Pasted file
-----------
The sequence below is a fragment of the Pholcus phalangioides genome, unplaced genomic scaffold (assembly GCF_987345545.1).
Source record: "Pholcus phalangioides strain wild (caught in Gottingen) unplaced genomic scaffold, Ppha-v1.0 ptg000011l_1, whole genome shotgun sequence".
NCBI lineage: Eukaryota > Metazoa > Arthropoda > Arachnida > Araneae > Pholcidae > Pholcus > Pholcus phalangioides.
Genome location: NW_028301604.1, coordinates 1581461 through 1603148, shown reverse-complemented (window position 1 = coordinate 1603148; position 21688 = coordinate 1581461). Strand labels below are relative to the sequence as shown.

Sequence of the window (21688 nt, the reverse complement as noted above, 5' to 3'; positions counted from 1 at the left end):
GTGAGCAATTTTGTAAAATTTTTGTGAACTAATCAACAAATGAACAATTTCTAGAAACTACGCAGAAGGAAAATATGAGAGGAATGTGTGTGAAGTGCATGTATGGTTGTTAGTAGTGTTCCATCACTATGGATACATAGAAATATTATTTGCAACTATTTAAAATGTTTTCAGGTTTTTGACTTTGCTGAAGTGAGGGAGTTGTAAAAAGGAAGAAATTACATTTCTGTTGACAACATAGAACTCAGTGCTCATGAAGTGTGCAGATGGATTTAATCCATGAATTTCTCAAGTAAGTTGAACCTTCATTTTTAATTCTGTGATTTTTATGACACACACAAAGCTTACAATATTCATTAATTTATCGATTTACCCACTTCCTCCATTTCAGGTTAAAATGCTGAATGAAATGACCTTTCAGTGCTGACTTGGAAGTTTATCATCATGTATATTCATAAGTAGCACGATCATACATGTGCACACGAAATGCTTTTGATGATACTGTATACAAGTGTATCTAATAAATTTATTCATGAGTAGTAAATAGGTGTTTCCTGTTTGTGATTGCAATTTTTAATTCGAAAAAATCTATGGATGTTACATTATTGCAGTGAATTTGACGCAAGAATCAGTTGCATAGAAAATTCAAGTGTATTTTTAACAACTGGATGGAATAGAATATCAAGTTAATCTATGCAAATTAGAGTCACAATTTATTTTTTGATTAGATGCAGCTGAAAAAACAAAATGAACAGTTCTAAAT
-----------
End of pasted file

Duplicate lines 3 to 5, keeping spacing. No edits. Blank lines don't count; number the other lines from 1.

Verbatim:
NCBI lineage: Eukaryota > Metazoa > Arthropoda > Arachnida > Araneae > Pholcidae > Pholcus > Pholcus phalangioides.
Genome location: NW_028301604.1, coordinates 1581461 through 1603148, shown reverse-complemented (window position 1 = coordinate 1603148; position 21688 = coordinate 1581461). Strand labels below are relative to the sequence as shown.

Sequence of the window (21688 nt, the reverse complement as noted above, 5' to 3'; positions counted from 1 at the left end):